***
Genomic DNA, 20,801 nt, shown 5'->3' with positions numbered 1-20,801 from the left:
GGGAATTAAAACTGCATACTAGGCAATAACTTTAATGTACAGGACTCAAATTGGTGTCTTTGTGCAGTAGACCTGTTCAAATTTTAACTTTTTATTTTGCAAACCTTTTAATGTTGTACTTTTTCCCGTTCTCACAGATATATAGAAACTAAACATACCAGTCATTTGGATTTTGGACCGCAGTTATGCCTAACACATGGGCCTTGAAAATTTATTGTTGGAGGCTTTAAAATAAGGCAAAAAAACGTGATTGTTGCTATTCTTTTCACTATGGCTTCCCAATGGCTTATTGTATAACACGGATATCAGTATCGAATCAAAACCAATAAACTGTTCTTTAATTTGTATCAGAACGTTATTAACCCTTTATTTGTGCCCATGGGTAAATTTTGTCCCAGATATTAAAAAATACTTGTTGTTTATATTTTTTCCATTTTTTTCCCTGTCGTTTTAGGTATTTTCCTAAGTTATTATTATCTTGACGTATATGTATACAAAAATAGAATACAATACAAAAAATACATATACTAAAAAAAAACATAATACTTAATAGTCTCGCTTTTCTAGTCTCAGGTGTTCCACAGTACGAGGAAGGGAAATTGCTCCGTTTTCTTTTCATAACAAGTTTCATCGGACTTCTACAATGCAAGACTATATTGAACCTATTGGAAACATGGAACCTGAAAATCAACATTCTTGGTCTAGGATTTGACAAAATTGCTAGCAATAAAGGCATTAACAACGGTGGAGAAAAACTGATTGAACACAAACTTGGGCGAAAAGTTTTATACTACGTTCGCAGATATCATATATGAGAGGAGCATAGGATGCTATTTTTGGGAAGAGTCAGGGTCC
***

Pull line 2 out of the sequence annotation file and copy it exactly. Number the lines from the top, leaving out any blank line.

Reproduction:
GGGAATTAAAACTGCATACTAGGCAATAACTTTAATGTACAGGACTCAAATTGGTGTCTTTGTGCAGTAGACCTGTTCAAATTTTAACTTTTTATTTTGCAAACCTTTTAATGTTGTACTTTTTCCCGTTCTCACAGATATATAGAAACTAAACATACCAGTCATTTGGATTTTGGACCGCAGTTATGCCTAACACATGGGCCTTGAAAATTTATTGTTGGAGGCTTTAAAATAAGGCAAAAAAACGTGATTGTTGCTATTCTTTTCACTATGGCTTCCCAATGGCTTATTGTATAACACGGATATCAGTATCGAATCAAAACCAATAAACTGTTCTTTAATTTGTATCAGAACGTTATTAACCCTTTATTTGTGCCCATGGGTAAATTTTGTCCCAGATATTAAAAAATACTTGTTGTTTATATTTTTTCCATTTTTTTCCCTGTCGTTTTAGGTATTTTCCTAAGTTATTATTATCTTGACGTATATGTATACAAAAATAGAATACAATACAAAAAATACATATACTAAAAAAAAACATAATACTTAATAGTCTCGCTTTTCTAGTCTCAGGTGTTCCACAGTACGAGGAAGGGAAATTGCTCCGTTTTCTTTTCATAACAAGTTTCATCGGACTTCTACAATGCAAGACTATATTGAACCTATTGGAAACATGGAACCTGAAAATCAACATTCTTGGTCTAGGATTTGACAAAATTGCTAGCAATAAAGGCATTAACAACGGTGGAGAAAAACTGATTGAACACAAACTTGGGCGAAAAGTTTTATACTACGTTCGCAGATATCATATATGAGAGGAGCATAGGATGCTATTTTTGGGAAGAGTCAGGGTCC